Napster brought music into the 21st century with its radical offerings. Then there was a lawsuit. Now there are dozens of illegal piracy websites and torrent downloads. However, the legitimate way of music listening has manifested as streaming web-based audio radios. Pandora might be the best-known among these stations, but Slacker Radio offers everything Pandora doesn’t.

Slacker Radio store is not only packed full of great features, but it is also pleasantly maneuverable. The interface is a clean black and blue-themed website that organizes things conveniently. To the left-hand of the screen there’s a column of tabs. In the middle there’s the main venue, and elsewhere there will be ads if you opt for the free version.

The service streams audio at 128kbps, and rarely does the sound skip a beat. The lows and highs, and base and treble are well-balanced, especially when compared to the competition. Slacker Radio offers its service in portable mobile apps for any number of popular devices.

The organization of the site is one of the most user-friendly set-ups on the net. The 20 or so genres are organized into logical music groups, and within each group there are subgroups. The categories can include things like interviews with artists or behind the scenes audio takes.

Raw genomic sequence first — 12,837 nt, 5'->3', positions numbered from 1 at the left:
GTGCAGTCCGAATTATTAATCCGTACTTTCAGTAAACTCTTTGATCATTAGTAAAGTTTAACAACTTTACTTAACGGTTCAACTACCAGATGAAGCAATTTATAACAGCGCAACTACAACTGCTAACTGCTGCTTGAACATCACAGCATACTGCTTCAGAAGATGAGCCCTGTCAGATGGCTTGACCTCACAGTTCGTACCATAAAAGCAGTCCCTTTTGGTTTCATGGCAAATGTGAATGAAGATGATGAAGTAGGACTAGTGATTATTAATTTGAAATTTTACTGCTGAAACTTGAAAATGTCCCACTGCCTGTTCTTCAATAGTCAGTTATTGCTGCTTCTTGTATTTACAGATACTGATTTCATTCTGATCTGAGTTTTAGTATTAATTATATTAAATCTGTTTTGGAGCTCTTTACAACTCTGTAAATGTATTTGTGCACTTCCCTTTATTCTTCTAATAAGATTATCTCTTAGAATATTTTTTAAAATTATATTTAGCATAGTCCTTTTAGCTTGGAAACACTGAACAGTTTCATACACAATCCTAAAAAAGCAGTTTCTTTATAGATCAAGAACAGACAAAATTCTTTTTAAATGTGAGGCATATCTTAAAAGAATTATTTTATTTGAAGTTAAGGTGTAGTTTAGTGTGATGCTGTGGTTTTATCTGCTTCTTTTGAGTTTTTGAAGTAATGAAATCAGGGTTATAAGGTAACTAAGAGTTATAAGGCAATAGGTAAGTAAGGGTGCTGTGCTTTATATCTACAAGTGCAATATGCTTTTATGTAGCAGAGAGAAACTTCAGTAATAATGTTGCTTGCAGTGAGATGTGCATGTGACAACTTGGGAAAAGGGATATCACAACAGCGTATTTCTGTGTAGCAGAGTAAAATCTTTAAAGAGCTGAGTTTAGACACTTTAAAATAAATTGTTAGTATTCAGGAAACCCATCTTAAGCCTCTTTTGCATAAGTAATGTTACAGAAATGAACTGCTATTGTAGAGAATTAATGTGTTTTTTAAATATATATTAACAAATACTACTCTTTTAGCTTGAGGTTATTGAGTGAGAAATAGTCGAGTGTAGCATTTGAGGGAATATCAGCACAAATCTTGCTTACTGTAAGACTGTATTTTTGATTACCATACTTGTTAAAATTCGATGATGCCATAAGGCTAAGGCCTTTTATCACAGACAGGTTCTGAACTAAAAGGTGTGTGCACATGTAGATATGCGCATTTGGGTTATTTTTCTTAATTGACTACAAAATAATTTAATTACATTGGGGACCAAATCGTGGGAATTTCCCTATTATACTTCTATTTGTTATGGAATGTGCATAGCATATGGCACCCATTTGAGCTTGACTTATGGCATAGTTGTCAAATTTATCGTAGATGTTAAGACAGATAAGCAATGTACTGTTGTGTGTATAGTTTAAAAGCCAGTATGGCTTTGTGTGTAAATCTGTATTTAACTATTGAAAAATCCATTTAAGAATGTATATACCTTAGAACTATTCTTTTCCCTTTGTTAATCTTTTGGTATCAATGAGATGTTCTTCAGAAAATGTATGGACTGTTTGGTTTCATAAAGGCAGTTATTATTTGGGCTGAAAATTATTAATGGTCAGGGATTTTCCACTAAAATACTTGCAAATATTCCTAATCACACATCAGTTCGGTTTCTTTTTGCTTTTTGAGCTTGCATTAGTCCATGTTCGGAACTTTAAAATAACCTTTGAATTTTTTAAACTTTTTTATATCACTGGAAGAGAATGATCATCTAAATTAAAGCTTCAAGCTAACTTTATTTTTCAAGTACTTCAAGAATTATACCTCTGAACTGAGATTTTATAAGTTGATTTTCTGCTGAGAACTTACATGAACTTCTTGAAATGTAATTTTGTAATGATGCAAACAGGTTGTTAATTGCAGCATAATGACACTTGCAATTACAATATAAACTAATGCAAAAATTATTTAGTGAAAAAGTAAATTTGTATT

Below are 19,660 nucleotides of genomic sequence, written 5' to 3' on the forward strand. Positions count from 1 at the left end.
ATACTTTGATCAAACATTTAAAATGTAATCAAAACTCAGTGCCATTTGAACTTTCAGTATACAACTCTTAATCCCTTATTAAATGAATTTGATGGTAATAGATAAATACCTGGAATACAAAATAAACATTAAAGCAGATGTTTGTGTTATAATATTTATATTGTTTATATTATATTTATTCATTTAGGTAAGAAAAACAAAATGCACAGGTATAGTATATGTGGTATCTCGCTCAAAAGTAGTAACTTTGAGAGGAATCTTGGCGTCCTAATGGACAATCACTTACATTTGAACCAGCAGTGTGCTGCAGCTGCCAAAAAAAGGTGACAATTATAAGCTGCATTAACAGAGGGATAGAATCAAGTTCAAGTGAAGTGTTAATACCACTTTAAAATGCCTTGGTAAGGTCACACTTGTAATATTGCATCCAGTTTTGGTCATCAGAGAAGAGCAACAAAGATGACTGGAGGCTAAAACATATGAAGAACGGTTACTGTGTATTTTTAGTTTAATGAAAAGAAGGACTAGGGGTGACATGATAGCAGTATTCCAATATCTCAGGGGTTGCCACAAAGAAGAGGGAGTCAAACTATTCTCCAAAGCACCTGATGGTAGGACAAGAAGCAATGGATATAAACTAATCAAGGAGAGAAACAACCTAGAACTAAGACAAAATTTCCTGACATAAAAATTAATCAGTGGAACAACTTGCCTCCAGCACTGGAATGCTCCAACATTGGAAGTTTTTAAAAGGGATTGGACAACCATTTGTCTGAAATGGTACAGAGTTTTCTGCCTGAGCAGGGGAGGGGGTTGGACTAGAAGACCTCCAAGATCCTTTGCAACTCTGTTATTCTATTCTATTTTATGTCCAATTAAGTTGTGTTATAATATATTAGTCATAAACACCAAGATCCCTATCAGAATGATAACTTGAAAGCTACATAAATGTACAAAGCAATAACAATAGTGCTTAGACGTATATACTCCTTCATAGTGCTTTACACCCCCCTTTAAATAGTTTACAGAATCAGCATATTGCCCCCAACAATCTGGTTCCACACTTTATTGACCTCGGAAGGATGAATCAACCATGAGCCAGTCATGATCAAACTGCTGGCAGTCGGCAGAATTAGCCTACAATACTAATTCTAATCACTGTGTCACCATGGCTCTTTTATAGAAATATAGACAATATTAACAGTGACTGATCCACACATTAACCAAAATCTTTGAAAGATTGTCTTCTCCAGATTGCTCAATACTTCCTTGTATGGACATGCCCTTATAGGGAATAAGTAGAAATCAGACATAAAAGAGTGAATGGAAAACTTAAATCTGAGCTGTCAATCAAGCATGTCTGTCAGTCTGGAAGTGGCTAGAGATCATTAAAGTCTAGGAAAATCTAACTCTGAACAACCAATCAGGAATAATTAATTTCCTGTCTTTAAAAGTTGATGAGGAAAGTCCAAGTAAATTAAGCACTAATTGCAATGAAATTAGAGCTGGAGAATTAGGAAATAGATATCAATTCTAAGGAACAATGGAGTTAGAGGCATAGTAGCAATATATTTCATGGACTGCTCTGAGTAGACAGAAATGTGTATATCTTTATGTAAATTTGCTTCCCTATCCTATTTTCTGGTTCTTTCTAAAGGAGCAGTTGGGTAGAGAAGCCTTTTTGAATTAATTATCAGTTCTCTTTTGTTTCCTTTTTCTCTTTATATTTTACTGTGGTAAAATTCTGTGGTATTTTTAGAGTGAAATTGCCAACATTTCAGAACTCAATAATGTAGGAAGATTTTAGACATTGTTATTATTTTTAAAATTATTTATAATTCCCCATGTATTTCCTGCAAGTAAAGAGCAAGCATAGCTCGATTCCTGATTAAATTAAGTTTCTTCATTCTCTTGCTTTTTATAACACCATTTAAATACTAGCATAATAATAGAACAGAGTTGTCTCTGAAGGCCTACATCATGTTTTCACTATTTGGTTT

The four sections of the website are ‘home’, ‘now playing’, ‘create your own’, and ‘devices’. Home is redundant but necessary, and now playing shows users the song album art, artist bio and track currently playing. “Create” allows you to set up custom stations and playlists. One important aspect of the interface is that the lyrics of the song, the album and artist are all on one page, so users don’t have to click around to find out what they’re listening to.

Users are given options to synchronize the music they have on their PC with portable Slacker Radio apps on their mobiles. Otherwise, the 20 stations that come ready with Slacker Radio are well thought out. There is, of course, the search bar to find the artist you want to listen to. If users are so inclined, they can purchase the songs they’re listening to from through Slacker Radio’s connection with Amazon.

As for the functionality of Slacker Radio, all versions work marvelously, but the paid ones give you more leeway. Pay $3.99 a month for no ads and unlimited songs (as opposed to the free version’s ads and 6 songs per hour cap). Pay $9.99 a month to create and store stations, have a separate “favorite” area, and even an on-demand option.

With the paid versions, users have the ability to edit and share their stations with others, and the stations they create are automatically saved for the next time they log in. Finally, Slacker Radio gives music crazies the option to listen to a whole album all the way through.

Slacker Radio is a superb audio streaming and web store service, beating the competition into the dust.